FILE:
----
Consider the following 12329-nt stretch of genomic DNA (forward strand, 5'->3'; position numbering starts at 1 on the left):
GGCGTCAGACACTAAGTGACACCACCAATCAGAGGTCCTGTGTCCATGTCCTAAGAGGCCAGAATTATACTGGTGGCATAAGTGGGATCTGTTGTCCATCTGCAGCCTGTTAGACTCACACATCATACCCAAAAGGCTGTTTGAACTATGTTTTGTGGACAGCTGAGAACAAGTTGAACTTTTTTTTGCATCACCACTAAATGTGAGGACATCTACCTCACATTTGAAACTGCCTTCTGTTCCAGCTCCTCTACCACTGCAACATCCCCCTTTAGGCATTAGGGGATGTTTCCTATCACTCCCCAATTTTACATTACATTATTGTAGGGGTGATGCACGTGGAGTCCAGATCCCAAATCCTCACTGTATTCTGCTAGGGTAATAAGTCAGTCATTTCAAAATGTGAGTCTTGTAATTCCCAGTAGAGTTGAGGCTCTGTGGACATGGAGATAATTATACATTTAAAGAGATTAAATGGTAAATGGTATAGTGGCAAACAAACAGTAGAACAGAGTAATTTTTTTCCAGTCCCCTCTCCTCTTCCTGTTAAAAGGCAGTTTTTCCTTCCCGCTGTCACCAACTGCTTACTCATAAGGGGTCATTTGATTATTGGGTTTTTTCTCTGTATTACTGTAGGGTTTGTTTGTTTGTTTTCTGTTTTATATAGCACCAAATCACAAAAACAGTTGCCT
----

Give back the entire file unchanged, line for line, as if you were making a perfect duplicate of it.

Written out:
Consider the following 12329-nt stretch of genomic DNA (forward strand, 5'->3'; position numbering starts at 1 on the left):
GGCGTCAGACACTAAGTGACACCACCAATCAGAGGTCCTGTGTCCATGTCCTAAGAGGCCAGAATTATACTGGTGGCATAAGTGGGATCTGTTGTCCATCTGCAGCCTGTTAGACTCACACATCATACCCAAAAGGCTGTTTGAACTATGTTTTGTGGACAGCTGAGAACAAGTTGAACTTTTTTTTGCATCACCACTAAATGTGAGGACATCTACCTCACATTTGAAACTGCCTTCTGTTCCAGCTCCTCTACCACTGCAACATCCCCCTTTAGGCATTAGGGGATGTTTCCTATCACTCCCCAATTTTACATTACATTATTGTAGGGGTGATGCACGTGGAGTCCAGATCCCAAATCCTCACTGTATTCTGCTAGGGTAATAAGTCAGTCATTTCAAAATGTGAGTCTTGTAATTCCCAGTAGAGTTGAGGCTCTGTGGACATGGAGATAATTATACATTTAAAGAGATTAAATGGTAAATGGTATAGTGGCAAACAAACAGTAGAACAGAGTAATTTTTTTCCAGTCCCCTCTCCTCTTCCTGTTAAAAGGCAGTTTTTCCTTCCCGCTGTCACCAACTGCTTACTCATAAGGGGTCATTTGATTATTGGGTTTTTTCTCTGTATTACTGTAGGGTTTGTTTGTTTGTTTTCTGTTTTATATAGCACCAAATCACAAAAACAGTTGCCT